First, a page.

A UN-established commission said in a report that Bashar al-Assad’s regime had used chlorine weapons to retake the city of Aleppo last year and that the air campaign by the regime and Russia on the city, which deliberately targeted hospitals and humanitarian convoys, amounts to war crimes.
The Commission of Inquiry on Syria based its report issued on Wednesday on 291 interviews with Aleppo residents, satellite images and other photography, and videos and medical reports to document the daily air strikes of the regime and Russia against the opposition-controlled eastern districts in Aleppo. According to the report, these air strikes continued for months and destroyed infrastructure, producing disastrous results for civilians.
A commision's statement summarizing the report said that the "brutal tactics" used by the participating sides to resolve the battle in Aleppo in favor of the regime between July and December 2016 "resulted in unparalleled suffering for Syrian men, women and children and amount to war crimes."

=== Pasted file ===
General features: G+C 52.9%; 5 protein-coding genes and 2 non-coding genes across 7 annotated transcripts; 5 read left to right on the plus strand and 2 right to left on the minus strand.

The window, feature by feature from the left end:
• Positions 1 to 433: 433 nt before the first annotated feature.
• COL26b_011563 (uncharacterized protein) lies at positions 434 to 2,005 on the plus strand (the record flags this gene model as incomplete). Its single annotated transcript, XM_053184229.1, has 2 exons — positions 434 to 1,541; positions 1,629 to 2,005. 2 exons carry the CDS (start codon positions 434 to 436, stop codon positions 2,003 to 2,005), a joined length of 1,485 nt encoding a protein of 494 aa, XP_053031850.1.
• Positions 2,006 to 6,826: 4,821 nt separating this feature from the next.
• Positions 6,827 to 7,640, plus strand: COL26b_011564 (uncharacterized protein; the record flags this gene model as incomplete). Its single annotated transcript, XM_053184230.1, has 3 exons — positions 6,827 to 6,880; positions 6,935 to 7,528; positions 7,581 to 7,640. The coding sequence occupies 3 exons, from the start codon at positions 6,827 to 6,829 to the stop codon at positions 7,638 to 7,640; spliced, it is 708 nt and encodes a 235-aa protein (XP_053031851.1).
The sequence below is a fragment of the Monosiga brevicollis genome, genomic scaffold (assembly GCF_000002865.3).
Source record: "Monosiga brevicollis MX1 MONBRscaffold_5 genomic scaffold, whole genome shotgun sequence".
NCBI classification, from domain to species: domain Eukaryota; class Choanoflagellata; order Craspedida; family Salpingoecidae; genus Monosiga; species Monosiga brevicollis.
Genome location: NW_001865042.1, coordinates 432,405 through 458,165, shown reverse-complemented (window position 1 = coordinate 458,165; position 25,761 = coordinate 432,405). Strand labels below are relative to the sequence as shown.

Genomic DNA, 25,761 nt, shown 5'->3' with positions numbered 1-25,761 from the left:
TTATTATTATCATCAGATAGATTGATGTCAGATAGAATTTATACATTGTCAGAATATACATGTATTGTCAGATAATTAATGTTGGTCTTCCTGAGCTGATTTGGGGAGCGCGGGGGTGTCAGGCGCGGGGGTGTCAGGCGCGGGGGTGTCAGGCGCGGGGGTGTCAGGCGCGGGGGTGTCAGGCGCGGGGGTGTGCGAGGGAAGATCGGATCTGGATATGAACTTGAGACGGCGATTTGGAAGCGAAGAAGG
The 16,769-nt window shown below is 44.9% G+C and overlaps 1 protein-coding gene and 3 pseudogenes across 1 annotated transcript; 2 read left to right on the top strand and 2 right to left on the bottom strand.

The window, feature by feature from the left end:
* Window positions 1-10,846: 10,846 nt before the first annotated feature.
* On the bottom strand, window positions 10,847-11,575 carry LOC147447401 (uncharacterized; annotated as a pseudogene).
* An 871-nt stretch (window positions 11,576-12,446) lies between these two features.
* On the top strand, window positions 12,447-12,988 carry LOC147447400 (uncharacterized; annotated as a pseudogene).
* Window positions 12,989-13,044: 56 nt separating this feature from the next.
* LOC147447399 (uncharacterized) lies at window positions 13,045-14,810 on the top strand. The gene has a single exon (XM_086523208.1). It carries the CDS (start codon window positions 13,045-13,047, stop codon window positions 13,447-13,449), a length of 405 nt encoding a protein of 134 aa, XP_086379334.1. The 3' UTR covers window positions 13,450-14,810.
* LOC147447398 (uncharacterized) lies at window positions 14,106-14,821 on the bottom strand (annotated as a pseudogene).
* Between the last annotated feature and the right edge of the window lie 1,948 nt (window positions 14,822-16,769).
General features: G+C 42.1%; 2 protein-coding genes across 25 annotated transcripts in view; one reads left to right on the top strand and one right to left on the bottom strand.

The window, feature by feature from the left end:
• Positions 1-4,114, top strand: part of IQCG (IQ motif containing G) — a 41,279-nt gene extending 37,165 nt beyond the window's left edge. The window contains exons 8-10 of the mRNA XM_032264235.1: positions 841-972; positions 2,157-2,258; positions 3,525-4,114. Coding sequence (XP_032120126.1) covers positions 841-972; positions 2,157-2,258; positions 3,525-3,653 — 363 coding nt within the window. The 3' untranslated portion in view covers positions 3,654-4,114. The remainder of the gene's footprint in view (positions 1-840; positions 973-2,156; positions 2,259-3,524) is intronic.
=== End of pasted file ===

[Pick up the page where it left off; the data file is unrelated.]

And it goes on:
It said that the regime forces and allied militias used tactics to impose a siege reminiscent of the Middle Ages, preventing "the civilian population of eastern Aleppo city from accessing food and basic supplies while relentless air strikes pounded the city for months, deliberately targeting hospitals and clinics, killing and maiming civilians, and reducing eastern Aleppo to rubble."
According to the report, after the regime forces were effectively able to take control of the eastern districts of Aleppo at the end of November, no hospitals or medical point was working normally.
The report also said that armed groups had bombarded the western districts of Aleppo (under Assad regime control) arbitrarily and with primitive weapons, causing civilian casualties, and launched a number of attacks without any clear military aim, and had no goal but to terrorize civilian residents.
This article was translated and edited by The Syrian Observer. Responsibility for the information and views set out in this article lies entirely with the author.